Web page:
After two-plus years at the helm of the MSU athletic department, Greg Byrne is leaving to take the athletics director’s job at Arizona. MSU President Dr. Mark Keenum confirmed the rumors this morning via a statement. It reads in full:
“Greg Byrne has informed me that he will leave Mississippi State to accept the athletic director’s job at the University of Arizona. A Wednesday press conference has been scheduled in Tucson to make that announcement. Personally, I am saddened by this news because of the deep affection that Rhonda and I have for Greg and Regina. I am professionally disappointed because of my respect and appreciation for the outstanding job he has done here.
“I made every effort to convince Greg to remain in Starkville, including offering a generous package of financial incentives, but as he conveyed to me, his decision was driven by family considerations more than financial compensation. They have an opportunity to be in a place where they have roots and deep connections.
“I cannot say enough about what Greg has meant to our athletic program. I began working with Greg even before assuming the presidency at MSU, during the search for a new football coach, and our relationship has always been a close one. The strong foundation he laid has created tremendous momentum and excitement and given MSU fans much to cheer about, with the promise of greater things on the horizon.
“I am committed to building on that foundation by hiring an energetic and visionary leader to keep the momentum going. I am confident we will find that highly motivated, enthusiastic individual to lead our great Mississippi State University athletic program. The national search will begin immediately.”
In his time at MSU, Byrne made two big hires: football coach Dan Mullen and baseball coach John Cohen. Byrne has drawn praise from the fan base and others for getting the athletic program headed back in the right direction. The football team went 5-7 this past season and drummed rival Ole Miss in the Egg Bowl. The baseball squad, which finished last in the SEC in Cohen’s first season, is still young but had the nation’s eighth-ranked signing class in 2010, according to Baseball America.
Byrne has deep Pac-10 ties. He graduated from Arizona State, and he worked for Oregon and Oregon State. He was at Kentucky prior to arriving in Starkville in 2006 as MSU’s associate AD for development and external affairs.
• UPDATE: Here is the full statement from Byrne, which was sent to the media a few minutes ago.
“It is with a very heavy heart that I communicate with you today. It is one I never imagined writing, but must be exchanged between friends. I am leaving Mississippi State in the near future for a Director of Athletics position at another institution.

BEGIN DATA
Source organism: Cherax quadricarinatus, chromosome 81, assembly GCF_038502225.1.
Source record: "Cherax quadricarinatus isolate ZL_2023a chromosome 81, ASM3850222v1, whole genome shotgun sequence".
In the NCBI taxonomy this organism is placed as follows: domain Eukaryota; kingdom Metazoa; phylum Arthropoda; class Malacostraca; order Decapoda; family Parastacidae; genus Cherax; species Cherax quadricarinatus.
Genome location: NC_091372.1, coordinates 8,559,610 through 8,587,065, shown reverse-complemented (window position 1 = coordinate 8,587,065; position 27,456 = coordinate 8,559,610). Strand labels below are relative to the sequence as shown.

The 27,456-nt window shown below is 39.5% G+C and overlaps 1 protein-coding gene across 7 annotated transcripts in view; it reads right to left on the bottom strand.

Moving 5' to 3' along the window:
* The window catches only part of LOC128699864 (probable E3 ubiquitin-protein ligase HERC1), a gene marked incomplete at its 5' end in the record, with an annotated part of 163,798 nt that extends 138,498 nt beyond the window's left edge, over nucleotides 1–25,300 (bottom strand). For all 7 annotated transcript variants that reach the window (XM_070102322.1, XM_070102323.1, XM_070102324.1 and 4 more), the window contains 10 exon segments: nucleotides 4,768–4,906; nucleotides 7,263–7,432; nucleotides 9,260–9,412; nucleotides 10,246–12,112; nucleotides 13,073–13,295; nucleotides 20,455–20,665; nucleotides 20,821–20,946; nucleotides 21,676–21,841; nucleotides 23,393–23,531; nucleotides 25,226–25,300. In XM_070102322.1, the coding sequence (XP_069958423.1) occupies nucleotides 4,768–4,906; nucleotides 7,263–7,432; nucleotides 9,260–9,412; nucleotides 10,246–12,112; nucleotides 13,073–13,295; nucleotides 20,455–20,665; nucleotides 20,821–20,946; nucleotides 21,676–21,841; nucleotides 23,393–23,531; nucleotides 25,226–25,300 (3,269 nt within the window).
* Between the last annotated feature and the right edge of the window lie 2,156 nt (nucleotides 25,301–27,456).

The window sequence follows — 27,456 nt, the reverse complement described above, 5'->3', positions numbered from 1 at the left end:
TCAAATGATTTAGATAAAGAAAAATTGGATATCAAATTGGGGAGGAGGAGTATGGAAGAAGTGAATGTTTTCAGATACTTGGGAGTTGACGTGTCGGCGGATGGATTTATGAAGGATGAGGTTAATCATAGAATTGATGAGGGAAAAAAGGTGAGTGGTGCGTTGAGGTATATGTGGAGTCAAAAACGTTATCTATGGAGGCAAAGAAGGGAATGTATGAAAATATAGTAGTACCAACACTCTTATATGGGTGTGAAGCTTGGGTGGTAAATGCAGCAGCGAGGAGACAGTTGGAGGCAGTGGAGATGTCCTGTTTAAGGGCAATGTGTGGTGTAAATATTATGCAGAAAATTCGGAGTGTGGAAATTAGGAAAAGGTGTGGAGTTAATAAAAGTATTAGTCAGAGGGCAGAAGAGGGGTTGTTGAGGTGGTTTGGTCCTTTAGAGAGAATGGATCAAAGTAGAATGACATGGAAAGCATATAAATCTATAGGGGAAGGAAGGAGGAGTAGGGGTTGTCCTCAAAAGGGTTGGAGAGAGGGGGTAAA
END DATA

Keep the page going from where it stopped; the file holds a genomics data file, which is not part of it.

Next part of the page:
“As we have discussed many times, intercollegiate athletics is a very emotional industry. It is why all of us are so invested in this business, whether it is as administrators, coaches, student-athletes, or fans. We all have strong feelings about what happens here. My emotions today range from the highest highs to the lowest lows. While I am excited about a new opportunity, I am heartbroken to be leaving a lot of friends. Our job here is not done, but the pieces are in place to bring success to Mississippi State athletics. An aggressive athletic administrative team and a solid coaching staff will continue working hard for you. Much has been accomplished, and plans are underway to make an even bigger statement on this campus. I will observe your collective accomplishments from afar with much interest. I will always have a warm place in my heart for Mississippi State, and will cheer its athletic successes.
“One of the absolute truths in college athletics is that you can not dictate the times and places in which opportunities present themselves. As I have done in the past, I review those opportunities from a myriad of different viewpoints. Center-most in those items I consider is the affect a professional decision would have on my family. There is little question that this decision is a good one for my family. It places us back in a part of the country with which we are familiar, one that returns us near family and life-long friends. But this decision was more than just family. My new position offers many of the same challenges we faced here at Mississippi State. We will attack those challenges in the same way we did here.
“It is important for me to convey to you that I did not pursue this opportunity. In fact, my initial reaction was to discourage any future interest. It took several conversations, and much prayer on my part, but their overwhelming interest was apparent as time moved along. The combination of a professional challenge and a personal commitment to my family made this position very attractive to me.
“It is difficult to leave Dr. Mark Keenum and his staff. I really believe the university is in great hands, and Dr. Keenum and I had a very solid working relationship. There are truly very few jobs for which I would leave Mississippi State. This just happened to be one of them.
“In closing, on behalf of my wife Regina, and my boys Nick and Davis, I want to thank you for bringing us into your family. We will never forget you, nor the time we spent in Mississippi.